Vacations Become Part Of You

My parents were pastors who loved to take small struggling churches and nurture them to wholeness.  We learned to live creatively on very little income, yet because mother was an artist, a designer seamstress and a decorator, and Daddy was a fine carpenter, our parsonages were always beautiful and comfortable when they finished their renovations.

 Gloria in Toronto at historical fort

Gloria in Toronto at historical fort

Mother was always up on current styles, too, and made my sister’s and my clothes so that we always felt well-dressed and never self-conscious.  Mother had been a model in Battle Creek, Michigan, before they became ministers, so she thought it was important to teach us girls good posture, good manners, and ways to make others feel at ease.

Daddy always planted a huge garden and out of its yield, mother created beautiful meals.  Our house was full of guests (ministers, missionaries, evangelists, and families in our church) and lots of teen-agers from the youth group.  Now I wonder how we fed so many so often on so little.

But one thing my parents always prioritized, no matter how careful we had to be with our money, was the family vacation.

Every summer we loaded up the car with produce from the garden, and groceries to last two weeks, plenty of bait for fishing, our tackle boxes and fishing poles, and off we’d go to some beautiful Michigan lake or a cabin in the northern virgin pine and white birch forests.

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Daddy hauled many a soggy rowboat in and out of marrow-bottomed lakes because mother loved to fish.  Often, we’d clean our catch after dark by the light of battery-operated lanterns, then fry fish and sliced potatoes and onions for an almost-midnight feast which we’d enjoy to the symphony of crickets and cicadas that filled the woods and then lulled us to sleep through the screened windows of our open-raftered cabin.  What contentment!

One of my favorite memories is a vacation we spent on Little Manistique Lake in the Upper Peninsula where we stayed in a wonderful log cabin with a fireplace.  I remember, too, a huge four poster bed in the room where my parents slept.  The side trips from this vacation spot were great adventures.  We visited a place called Big Spring where from a glass-bottom boat one could see the lake being fed from a deep dark hole that seemed to go to the center of the earth, a huge fresh water spring gushing from a depth we could only imagine.

At dusk, we would drive (after dinner and ice cream cones) to the edge of the small town where the city dump was like a wildlife exhibit.  We’d turn off the lights of the car and wait, and soon we’d see the great bulk of brown bears lumbering out of the woods with their cubs to search for discarded food.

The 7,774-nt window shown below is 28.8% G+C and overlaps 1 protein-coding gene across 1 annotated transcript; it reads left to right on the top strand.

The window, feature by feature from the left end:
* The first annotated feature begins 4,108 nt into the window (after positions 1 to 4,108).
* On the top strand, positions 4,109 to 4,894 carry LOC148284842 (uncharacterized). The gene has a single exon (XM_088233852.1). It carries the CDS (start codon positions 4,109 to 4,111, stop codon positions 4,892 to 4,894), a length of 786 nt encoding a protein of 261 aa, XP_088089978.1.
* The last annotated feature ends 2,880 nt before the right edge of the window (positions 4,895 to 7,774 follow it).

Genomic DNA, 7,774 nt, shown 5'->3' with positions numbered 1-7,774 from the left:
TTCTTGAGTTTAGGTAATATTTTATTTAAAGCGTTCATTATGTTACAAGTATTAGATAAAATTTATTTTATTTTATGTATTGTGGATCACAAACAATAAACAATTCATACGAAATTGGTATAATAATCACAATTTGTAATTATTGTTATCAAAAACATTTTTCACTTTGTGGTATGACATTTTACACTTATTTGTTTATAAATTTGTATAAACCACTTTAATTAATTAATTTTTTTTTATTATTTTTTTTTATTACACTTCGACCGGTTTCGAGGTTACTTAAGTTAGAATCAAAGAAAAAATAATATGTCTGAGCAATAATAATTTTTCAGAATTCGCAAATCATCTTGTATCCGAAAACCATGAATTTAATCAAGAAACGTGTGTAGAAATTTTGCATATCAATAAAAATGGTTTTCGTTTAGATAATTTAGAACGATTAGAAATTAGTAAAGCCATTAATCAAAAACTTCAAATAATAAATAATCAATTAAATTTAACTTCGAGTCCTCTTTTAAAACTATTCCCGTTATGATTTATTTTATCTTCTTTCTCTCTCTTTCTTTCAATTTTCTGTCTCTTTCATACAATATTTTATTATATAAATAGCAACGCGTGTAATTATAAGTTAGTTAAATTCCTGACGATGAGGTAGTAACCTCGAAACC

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As the week went on, we learned that the solid log house in which we were staying was the first home of a German immigrant who had come to upper Michigan more that fifty years before with his young bride.  The immense hand hewn bed we had so admired they had brought from Germany – their only piece of furniture from “home.”

The man still lived on the property, and all of the cabins and the resort were now owned by his son and his wife.  He had been, all his life, a teacher of English literature, but had for many years been retired.  His wife was gone by then, and he had moved into a two-room cottage near his log library.  Mother, a lover of great literature, struck up a friendship with him, having long discussions about their favorite authors.  One night she invited him to come over for dinner and treat us to an evening of reading around the fire.  He selected Shakespeare and Browning for the evening’s readings, and we all sat mesmerized as this learned man with the voice like a great Shakespearean actor, interpreted passages from the plays and sonnets of Shakespeare and the poetry of Browning.

To this day, I love those two important writers and can still hear the booming voice of an old German schoolmaster, wrapping me in the music of words one cool Michigan summer night.

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